- Add your weights so that the salsa remains below the level of brine. Then seal the jar, and wait.
- Use only fresh, high-quality ingredients for your ferments. Over-ripe tomatoes, shriveled jalapenos, and wilted cilantro will produce a lower-quality salsa and are more likely to introduce bad bacteria into your salsa.
- Wear kitchen gloves when handling chilies to prevent transferring capsaicin to your face or eyes.
- Equipment matters. Fermentation weights and airlocks make preparing fermented salsa and similar foods easier and more reliable. If you don’t have them, seal everything in a mason jar with a tight-fitting lid. Then shake the jar and burp it twice daily until you transfer it to the fridge.
- Set the jar inside a bowl or on a plate, as excess juice may leak from the sealed container when fermentation is most active.
- The optimal fermentation time is about 3 days. Fermentation speeds up in hot kitchens and slows down in cool ones, so your salsa may be ready earlier (or later) than the recipe suggests. Use your judgment, with 2 to 4 days as a good guide.
- Keep your jar away from direct sunlight, which can have wildly fluctuating temperatures. You don’t need to place it in a dark place, such as a cupboard, but a spot on your counter with a consistent temperature is perfect.
- Keep vegetable matter fully submerged in the brine to prevent mold formation.
- Fizzing, foaming, and bubbling are normal and a sign that fermentation is active.
- Transfer it to cold storage, such as a fridge, when ready. Cold temperatures inhibit fermentation, and it will keep for several weeks.
How to Serve It
Serve it just as you would your favorite salsa. Its vibrant, tangy flavor makes the salsa the perfect accompaniment to tortilla chips. Or try a spoonful on your fish tacos, taco salads, or added to a burrito. In addition, I like to fold it into scrambled eggs in the morning or add it to homemade chili as well.
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Using a Starter Culture
Since fermented salsa is a quick ferment, it’s a good idea to use a starter culture. Starter cultures already contain plenty of live, active bacteria, and they can kickstart the fermentation process safely. Appropriate starters for this recipe include the brine from other fermented vegetables, such as pickles, sauerkraut, and kimchi.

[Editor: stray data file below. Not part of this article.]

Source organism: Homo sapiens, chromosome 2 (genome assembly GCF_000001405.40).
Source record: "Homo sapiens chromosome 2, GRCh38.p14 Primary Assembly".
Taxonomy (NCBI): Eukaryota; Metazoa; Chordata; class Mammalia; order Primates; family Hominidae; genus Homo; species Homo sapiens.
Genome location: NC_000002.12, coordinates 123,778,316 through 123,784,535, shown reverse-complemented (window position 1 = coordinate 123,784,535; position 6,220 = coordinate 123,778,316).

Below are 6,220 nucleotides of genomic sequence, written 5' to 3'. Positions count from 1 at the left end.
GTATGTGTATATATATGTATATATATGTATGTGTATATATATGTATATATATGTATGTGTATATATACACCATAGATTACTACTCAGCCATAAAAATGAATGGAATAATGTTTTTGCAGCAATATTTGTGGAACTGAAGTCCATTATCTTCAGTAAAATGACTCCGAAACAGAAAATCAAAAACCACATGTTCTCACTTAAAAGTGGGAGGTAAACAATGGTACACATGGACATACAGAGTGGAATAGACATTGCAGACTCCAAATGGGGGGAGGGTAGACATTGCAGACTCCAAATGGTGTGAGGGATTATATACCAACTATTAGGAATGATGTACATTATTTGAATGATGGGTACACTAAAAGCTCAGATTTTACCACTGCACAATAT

You may also use a commercial starter if you prefer. Commercial starters are probiotic powders that are designed for fermentation.
Alternatively, you can use the wild fermentation method, which relies solely on the good bacteria already present in your kitchen and on your vegetables. If so, you may find that your salsa takes a little longer before it’s ready
Variations + Substitutions
If you prefer a particularly spicy salsa, consider adding Scotch bonnets, aji amarillo peppers, or even a Carolina reaper. Cherry peppers are also delish, as are fresno peppers.
It’s okay to add spices, too. Cumin and coriander are both delicious in salsa, and you can add a teaspoon of either to the salsa when you add the salt.
Tomatillos make a nice substitute for tomatoes. You might even want to give this fermented salsa verde recipe a try.
Pineapple, mango, and other fruit can replace the tomatoes in this recipe. They may ferment even faster than tomatoes, thanks to their sugar content.
If you prefer salsa with a finer, less chunky consistency, consider chopping all your ingredients in a food processor.
How long does it keep?
Store the salsa in a tightly sealed container in the fridge or root cellar for up to 2 months.
Can I freeze it?
Yes. This salsa freezes well; however, freezing may damage some of the probiotics.
Do I need to burp the jars?
If you use an airlock or lid designed for fermentation, you do not need to burp the jar. If you use a plain mason jar with a plain lid or a jar with a clamped lid, you will need to burp the jar twice daily, especially at the peak of fermentation.
What do I do if I don’t have the right equipment?
Fermentation jars, seals, weights, and airlocks are extremely helpful in preparing fermented foods safely. If you do not have the appropriate equipment, there’s an easy way to manage. Put the salsa in a mason jar. Shake the jar every day, as it helps prevent mold formation. You also need to burp the jar twice daily to allow excess gas to escape.
What kind of salt should I use for fermentation?
I recommend any minimally processed and additive-free salt, such as sea salt or Real Salt. Iodized salt may leave a faint, metallic flavor to the salsa.
Should I pour olive oil at the top of the jar while the salsa ferments?
No, it’s not necessary. There is also some concern among food safety experts that adding olive oil as a surface barrier to ferments may put you at risk for botulism. While this is a concern among some fermentation experts, there is no documented case that would create cause for concern. Still, the practice is unnecessary with the right equipment and technique, so it’s best to leave it out.